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San Jose ballpark tour photos and notes

I apologize for the tardiness of this post, I've just been pretty busy with work and haven't had much time to post on AN aside from the occasional comment lately. I haven't seen anything posted on AN about this yet, but there's also a recap on Marine Layer's New Ballpark site.

Note: This post is neither to be intended as pro- or anti-San Jose or Oakland. I heard about this tour through Facebook and was curious, so I went. I'm not well-versed in ballpark issues, so this may seem basic to some people.

On Oct. 30, the nonprofit Baseball San Jose hosted a tour of the proposed ballpark site, near the HP Pavilion, where the NHL's San Jose Sharks play. Dennis Korabiak, a project manager with San Jose's redevelopment agency, led the tour and answered any questions the dozen or so attendants had.

That morning, we met at Diridion Station, which Korabiak said could become one of the busiest transportation stations in California. We walked to the nearby HP Pavilion, where Korabiak led a discussion in the Frank Jirik room.

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via farm5.static.flickr.com

This is the general area where the proposed Cisco Field would be placed — south of the Pavilion. 

Korabiak said that the six-block area between the two facilities would be a shopping area, with restaurants and stores, similar to Santana Row. Here's a Google maps view of the area, to get a better idea. The ballpark would be bordered by W. San Fernando St. to the north, S. Autumn St. to the east and Park Ave. to the south. I thought it was kind of funny that one of the nearby roads was called "Cahill St."

"Why this particular location?" Korabiak said. "We want to create other forms of entertainment. We don't want people to drive to an arena or a ballpark and then leave. One of the things we also looked at was how do we make the most efficient use of the parking?"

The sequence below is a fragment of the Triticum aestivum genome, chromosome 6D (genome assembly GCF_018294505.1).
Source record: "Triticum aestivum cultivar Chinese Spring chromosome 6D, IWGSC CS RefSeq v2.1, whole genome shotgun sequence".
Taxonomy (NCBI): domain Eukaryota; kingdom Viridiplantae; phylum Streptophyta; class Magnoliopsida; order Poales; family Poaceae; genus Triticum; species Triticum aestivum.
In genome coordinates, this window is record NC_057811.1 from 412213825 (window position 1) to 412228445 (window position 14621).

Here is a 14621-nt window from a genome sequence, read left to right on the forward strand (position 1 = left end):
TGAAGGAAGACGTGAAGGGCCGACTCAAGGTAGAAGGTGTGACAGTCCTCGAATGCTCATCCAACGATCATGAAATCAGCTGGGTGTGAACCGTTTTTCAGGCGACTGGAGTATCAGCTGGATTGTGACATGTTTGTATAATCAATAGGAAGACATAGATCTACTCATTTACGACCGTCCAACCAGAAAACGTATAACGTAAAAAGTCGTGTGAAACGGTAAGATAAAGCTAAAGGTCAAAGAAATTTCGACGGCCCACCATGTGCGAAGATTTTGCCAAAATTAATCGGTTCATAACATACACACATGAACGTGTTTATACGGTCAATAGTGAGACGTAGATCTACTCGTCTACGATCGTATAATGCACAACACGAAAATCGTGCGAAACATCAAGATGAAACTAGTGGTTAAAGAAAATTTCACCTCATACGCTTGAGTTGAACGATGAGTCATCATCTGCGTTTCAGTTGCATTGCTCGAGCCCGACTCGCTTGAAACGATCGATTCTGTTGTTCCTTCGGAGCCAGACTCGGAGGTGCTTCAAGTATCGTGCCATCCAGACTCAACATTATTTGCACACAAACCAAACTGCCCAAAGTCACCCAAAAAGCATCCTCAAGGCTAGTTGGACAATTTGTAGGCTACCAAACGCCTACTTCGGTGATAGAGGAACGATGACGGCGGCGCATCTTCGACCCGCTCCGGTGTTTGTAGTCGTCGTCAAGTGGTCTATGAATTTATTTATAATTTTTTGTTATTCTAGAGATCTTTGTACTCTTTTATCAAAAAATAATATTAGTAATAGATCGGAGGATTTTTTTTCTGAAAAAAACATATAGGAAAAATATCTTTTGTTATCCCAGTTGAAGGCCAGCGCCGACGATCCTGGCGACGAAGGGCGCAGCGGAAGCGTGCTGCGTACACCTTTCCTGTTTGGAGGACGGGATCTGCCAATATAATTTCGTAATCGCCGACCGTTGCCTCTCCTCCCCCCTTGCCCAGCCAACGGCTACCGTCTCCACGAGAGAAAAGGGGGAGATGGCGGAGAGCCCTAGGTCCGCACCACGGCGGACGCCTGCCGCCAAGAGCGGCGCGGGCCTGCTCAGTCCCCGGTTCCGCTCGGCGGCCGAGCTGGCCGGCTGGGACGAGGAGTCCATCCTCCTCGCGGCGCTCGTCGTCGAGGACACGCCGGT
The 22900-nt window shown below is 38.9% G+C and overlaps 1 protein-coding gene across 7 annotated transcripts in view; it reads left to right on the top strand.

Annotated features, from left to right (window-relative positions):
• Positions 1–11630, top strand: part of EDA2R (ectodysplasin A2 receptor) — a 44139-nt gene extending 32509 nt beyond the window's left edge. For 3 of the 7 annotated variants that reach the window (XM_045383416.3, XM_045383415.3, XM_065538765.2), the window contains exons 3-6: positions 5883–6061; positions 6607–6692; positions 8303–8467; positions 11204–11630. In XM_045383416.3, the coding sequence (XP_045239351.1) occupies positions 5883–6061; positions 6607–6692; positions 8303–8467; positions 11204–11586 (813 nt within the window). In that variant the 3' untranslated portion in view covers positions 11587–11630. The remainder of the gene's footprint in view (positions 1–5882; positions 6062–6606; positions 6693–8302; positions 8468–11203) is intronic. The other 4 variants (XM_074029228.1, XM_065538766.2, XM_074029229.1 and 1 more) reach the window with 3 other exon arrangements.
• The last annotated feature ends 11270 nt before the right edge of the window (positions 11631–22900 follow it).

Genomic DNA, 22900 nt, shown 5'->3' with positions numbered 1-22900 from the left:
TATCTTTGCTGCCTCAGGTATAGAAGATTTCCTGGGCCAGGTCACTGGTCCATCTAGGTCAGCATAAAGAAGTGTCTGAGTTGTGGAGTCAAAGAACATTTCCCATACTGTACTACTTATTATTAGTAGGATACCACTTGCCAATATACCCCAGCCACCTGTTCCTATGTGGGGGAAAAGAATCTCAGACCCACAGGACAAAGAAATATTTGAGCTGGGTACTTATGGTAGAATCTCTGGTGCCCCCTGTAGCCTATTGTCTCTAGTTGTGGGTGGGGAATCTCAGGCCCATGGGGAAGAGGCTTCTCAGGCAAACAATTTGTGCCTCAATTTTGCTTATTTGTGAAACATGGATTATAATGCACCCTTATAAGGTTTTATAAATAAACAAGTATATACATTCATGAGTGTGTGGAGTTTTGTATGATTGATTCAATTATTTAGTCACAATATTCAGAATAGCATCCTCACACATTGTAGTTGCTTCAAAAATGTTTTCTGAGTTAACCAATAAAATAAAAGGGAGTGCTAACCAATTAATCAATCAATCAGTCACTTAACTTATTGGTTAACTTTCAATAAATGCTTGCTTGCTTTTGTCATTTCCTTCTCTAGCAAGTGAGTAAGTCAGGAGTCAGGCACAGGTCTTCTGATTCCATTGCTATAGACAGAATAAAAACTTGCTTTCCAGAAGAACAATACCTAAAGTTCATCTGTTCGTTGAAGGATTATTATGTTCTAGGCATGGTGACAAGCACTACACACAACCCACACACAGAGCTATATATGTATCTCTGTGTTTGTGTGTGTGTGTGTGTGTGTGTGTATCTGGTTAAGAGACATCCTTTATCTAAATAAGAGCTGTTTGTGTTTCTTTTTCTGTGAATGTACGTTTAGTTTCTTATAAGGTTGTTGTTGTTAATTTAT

Korabiak said the ballpark (not including the land... the cost of which he said he couldn't talk about) would cost roughly $460 million. If all goes swimmingly right now and territorial rights are changed by December/January, the earliest San Jose could vote on a ballpark would be the March special election. If voters give the thumbs up, then San Jose and the A's can engage in active negotiation to sell or lease the land to the A's ownership.

Korabiak said the city owns 40 percent of the proposed ballpark land right now, and a couple businesses (including, ironically, an AT&T building which is somehow a historical landmark) would have to be bought out. There's a PG&E substation near S. Montgomery St. that the A's would have to build around, but Korabiak said the A's can kind of dress up the area around it. Korabiak said that while they could use imminent domain to take over these properties as somewhat of a last resort measure, they aim for a friendly acquisition. If the vote goes through, there would be a public hearing and a public review process.

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via farm5.static.flickr.com

This shows the area around the proposed stadium, as well as nearby parking (the color-coded map).

People were curious about what kind of timetable we're looking at if San Jose voters OK the ballpark, but Korabiak said one hasn't really been set in stone. Although for reference, Minnesota's Target Field broke ground May 21, 2007 and opened this season. Construction on San Diego's Petco Park (I feel a more apt comparison) started in May 2000, the stadium opened in 2004. So if there are no other roadblocks, it looks like there's about a 4-year golden shovel-to-first pitch timeline.

Additionally, Korabiak noted that the stadium would use perimeter lighting, not tower lighting, to minimize the effects of light spillover.

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via farm2.static.flickr.com

Korabiak pointing to the area south of W. San Fernando St., which would be the outfield gate area and a main point of entry into the ballpark.

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via farm5.static.flickr.com

The property that is at that location now. Didn't appear to be used. Kind of looked like a broken-down warehouse.

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via farm5.static.flickr.com

Walking in front of the building, just north of Park St.

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via farm2.static.flickr.com

The AT&T building/historical landmark

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via farm2.static.flickr.com

Finally, the Stephen's Meat Products sign, which Korabiak said could be incorporated into the ballpark design somehow, like the Padres did with the old Western Metal Supply Co. building.

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